Its construction as a mosque began in the year 785, with the appropriation and reutilization of the materials of the Basilica of San Vicente Martyr, which was in this place, by the Muslim conquerors. The resulting building was expanded during the Emirate of Cordoba and the Caliphate of Cordoba. With 23,400 square meters, it was the second largest mosque in the world on surface. One of its main characteristics is that its wall of the qibla was not oriented towards the Mecca, but 51 degrees more towards the south, something habitual in the mosques of Andalusia.
In 1238, after the Cristian conquest of the city, its consecration took place as a cathedral of the diocese. The building houses the cathedral chapter of the Diocese of Cordoba, being prohibited any collective worship or non-Catholic organized prayer. In 1523, under the direction of the architects Hernán Ruiz, el Viejo and his son, his cruciform Renaissance basilica of Plateresque style was built.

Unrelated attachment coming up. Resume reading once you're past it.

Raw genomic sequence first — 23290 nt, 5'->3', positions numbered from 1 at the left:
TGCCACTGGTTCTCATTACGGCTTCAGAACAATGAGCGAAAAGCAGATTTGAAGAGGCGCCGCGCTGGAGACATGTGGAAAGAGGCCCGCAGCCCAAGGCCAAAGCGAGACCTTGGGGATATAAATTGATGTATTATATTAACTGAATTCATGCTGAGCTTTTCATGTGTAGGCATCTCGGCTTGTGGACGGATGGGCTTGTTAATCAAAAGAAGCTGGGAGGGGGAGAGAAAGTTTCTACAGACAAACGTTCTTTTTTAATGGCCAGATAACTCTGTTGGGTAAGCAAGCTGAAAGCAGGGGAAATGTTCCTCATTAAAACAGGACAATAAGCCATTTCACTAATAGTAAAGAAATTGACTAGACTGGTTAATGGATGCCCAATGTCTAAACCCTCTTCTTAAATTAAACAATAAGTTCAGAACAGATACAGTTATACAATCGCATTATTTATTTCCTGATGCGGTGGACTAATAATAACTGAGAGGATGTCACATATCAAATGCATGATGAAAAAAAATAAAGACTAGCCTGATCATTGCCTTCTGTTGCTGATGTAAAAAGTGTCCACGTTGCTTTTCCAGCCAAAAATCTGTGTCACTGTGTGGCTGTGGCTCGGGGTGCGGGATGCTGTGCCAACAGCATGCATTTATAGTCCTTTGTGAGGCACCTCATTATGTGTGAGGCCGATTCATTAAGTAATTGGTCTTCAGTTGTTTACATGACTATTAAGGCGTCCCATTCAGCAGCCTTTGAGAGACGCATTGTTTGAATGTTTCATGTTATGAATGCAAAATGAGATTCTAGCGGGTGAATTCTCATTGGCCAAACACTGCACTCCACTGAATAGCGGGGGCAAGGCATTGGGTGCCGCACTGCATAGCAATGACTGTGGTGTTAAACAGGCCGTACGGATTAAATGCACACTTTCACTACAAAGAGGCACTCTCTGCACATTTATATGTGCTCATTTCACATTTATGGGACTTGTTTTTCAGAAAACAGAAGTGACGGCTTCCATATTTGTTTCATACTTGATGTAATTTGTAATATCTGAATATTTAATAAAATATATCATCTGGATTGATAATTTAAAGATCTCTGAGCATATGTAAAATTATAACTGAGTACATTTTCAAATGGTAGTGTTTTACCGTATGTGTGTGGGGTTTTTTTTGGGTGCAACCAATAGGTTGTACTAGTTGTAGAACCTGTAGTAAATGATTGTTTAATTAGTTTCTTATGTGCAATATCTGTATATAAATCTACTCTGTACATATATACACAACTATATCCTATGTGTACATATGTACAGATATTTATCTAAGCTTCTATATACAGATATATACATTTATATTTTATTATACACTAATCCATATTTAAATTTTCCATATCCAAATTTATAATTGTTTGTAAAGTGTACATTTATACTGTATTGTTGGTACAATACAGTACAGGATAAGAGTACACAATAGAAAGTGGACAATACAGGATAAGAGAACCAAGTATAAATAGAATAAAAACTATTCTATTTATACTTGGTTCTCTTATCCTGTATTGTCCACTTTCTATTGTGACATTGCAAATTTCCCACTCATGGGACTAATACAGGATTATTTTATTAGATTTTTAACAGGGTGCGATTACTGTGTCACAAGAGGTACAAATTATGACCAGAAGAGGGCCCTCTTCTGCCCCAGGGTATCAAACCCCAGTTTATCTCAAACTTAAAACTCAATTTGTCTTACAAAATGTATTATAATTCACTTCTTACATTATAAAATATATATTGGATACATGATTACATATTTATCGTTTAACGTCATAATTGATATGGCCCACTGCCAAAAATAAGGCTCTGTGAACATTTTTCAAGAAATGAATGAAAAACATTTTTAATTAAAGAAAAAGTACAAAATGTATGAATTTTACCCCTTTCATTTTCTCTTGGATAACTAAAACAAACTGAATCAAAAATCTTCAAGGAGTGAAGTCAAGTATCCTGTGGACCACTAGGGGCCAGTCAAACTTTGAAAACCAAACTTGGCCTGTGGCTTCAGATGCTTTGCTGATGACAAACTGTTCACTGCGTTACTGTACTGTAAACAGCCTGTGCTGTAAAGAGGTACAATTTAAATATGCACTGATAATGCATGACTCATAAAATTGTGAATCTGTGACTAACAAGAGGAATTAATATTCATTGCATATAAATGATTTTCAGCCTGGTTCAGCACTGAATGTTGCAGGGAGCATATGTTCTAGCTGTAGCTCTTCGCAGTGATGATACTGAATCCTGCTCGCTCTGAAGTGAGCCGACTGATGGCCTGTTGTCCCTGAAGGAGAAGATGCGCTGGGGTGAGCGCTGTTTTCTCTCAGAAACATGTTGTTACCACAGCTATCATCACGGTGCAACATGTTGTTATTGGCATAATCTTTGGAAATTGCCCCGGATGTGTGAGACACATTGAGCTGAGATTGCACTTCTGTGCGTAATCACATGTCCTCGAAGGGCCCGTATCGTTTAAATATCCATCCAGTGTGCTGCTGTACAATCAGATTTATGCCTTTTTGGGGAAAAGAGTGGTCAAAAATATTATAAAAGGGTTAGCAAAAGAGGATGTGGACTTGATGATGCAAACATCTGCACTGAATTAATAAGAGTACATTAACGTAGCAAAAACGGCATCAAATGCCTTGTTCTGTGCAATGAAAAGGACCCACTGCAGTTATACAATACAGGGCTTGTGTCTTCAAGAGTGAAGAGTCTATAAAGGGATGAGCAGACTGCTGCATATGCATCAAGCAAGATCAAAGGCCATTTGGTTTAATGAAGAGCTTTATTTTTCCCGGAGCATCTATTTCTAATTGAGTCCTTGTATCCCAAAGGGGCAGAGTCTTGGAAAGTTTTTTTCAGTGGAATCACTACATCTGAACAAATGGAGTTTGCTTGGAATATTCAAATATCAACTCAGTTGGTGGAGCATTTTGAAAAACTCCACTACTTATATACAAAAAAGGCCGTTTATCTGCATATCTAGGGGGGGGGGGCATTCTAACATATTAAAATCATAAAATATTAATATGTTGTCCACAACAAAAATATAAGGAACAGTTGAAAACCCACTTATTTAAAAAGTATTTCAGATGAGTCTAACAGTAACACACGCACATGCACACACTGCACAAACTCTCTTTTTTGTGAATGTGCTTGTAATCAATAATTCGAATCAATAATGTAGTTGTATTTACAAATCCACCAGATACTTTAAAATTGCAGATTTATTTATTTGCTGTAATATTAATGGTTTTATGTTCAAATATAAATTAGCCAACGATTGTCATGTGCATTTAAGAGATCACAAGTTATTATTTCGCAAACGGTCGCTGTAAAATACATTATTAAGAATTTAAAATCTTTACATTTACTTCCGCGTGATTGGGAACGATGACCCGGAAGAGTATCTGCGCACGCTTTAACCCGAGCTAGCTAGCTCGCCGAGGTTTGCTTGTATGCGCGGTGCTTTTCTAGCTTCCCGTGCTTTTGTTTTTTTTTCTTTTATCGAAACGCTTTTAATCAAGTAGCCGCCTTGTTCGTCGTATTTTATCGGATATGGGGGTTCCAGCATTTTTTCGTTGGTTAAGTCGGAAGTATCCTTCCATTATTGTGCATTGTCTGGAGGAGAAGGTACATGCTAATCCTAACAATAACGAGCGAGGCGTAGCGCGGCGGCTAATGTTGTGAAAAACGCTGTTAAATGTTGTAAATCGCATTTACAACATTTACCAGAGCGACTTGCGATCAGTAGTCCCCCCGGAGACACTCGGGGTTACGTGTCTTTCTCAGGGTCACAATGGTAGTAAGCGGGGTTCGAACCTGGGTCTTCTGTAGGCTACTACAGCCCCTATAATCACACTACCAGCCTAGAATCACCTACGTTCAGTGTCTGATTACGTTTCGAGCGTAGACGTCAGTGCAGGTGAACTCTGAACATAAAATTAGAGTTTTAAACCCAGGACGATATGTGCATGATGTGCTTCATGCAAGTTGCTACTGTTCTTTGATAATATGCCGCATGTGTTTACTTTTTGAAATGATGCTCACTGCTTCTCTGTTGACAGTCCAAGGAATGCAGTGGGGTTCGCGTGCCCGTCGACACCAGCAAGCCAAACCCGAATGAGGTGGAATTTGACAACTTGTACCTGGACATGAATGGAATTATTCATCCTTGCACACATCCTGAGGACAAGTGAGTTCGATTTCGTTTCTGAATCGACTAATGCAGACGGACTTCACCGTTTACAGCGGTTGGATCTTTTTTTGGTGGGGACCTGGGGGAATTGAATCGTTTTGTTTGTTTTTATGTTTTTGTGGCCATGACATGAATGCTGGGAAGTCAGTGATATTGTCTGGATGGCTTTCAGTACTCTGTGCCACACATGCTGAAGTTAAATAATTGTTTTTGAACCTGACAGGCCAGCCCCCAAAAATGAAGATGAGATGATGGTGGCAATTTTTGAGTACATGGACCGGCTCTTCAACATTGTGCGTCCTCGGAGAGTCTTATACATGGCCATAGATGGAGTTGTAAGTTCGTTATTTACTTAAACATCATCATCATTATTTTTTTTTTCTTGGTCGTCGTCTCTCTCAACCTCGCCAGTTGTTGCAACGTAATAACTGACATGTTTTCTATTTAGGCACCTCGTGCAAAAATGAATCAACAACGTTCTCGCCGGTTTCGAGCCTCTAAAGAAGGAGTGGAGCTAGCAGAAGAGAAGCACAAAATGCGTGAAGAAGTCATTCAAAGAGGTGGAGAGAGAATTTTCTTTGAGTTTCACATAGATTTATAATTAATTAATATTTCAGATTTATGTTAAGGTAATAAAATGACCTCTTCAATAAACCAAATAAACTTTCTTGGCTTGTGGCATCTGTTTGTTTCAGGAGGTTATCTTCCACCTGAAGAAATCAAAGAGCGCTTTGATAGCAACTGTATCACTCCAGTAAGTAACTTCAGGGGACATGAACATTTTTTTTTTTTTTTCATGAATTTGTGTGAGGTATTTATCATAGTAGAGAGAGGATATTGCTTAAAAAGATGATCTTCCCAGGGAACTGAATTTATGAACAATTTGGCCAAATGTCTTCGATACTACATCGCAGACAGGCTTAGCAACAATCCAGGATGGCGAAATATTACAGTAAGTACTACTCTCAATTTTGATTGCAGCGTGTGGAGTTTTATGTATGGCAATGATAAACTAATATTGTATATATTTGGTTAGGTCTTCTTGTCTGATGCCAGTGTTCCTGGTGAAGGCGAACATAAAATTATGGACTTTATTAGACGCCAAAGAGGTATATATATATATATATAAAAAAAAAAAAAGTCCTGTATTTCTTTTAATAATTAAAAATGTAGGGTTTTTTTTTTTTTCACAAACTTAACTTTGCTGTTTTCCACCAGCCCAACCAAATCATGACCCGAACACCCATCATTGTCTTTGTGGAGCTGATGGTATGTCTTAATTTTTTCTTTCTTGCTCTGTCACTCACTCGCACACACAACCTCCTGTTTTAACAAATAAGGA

Today, the complex constitutes the most important monument in Cordoba, as well as all the Andalusian architecture, together with the Alhambra, as well as the most emblematic of the Umayyad Muslim art. Declared as a Site of Cultural Interest and Cultural Heritage of Humanity as part of the historic center of the city, it was included by the public among the 12 Treasures of Spain in 2007. It makes it one of the most visited monuments in Spain.